Summer is a good time to consider some online training to boost your professional skills. U of M faculty and staff can access online training videos at no charge through LinkedIn Learning. Browse through and take courses such as Discovering Your Strengths, Improving Your Listening Skills, Excel: Tips & Tricks, and many more.
Research Brief: New discovery allows 3D printing of sensors directly on expanding organs
In groundbreaking new research, mechanical engineers and computer scientists at the University of Minnesota have developed a 3D printing technique that uses motion capture technology, similar to that used in Hollywood movies, to print electronic sensors directly on organs that are expanding and contracting. The new 3D printing technique could have future applications in diagnosing and monitoring the lungs of patients with COVID-19.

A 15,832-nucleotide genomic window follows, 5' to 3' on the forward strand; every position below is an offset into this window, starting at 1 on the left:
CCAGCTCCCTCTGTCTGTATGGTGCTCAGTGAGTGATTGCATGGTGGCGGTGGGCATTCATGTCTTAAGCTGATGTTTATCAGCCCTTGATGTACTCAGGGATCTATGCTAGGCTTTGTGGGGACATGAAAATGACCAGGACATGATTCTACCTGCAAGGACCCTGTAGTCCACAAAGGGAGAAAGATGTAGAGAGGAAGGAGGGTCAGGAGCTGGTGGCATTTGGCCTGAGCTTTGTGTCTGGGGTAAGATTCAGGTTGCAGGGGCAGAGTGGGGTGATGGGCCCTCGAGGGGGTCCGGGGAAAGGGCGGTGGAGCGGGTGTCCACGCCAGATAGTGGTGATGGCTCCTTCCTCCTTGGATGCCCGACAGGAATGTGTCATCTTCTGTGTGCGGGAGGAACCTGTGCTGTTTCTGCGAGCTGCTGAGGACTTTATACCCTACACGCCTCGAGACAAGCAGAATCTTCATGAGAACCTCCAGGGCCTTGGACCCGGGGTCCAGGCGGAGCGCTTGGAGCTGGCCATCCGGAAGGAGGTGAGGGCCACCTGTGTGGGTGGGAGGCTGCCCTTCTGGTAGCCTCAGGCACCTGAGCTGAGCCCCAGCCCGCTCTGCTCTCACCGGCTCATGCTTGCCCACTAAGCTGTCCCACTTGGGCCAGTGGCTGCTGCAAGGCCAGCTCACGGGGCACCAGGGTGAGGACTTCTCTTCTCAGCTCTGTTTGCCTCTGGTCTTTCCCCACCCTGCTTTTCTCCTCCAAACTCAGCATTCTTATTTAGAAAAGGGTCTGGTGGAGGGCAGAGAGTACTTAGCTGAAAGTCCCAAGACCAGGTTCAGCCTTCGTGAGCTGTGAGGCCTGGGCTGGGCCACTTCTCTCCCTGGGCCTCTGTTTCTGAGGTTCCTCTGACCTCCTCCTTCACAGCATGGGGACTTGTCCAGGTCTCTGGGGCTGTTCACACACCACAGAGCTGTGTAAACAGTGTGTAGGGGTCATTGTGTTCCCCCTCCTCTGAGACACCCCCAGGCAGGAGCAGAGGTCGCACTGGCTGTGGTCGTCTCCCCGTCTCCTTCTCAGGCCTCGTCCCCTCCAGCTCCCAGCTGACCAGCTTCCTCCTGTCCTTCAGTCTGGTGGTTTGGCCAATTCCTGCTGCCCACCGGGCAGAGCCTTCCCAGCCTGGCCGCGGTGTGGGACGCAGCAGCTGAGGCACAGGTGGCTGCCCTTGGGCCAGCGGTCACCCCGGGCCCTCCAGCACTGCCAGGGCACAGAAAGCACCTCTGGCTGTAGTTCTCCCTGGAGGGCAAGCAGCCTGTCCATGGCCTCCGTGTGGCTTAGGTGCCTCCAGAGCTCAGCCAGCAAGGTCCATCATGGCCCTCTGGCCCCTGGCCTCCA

June 25 - Webinar for Supervisors: Engaging Virtual Teams
Keeping your virtual team connected and engaged is easier said than done, yet not impossible. Join in the webinar “Engaging Virtual Teams” to learn more about how to leverage your supervisory skills to create an engaging virtual work environment. Noon-1 p.m. Register to attend.
July 14-15 - noRth 2020: A (virtual) conference for R users in the Twin Cities and greater north region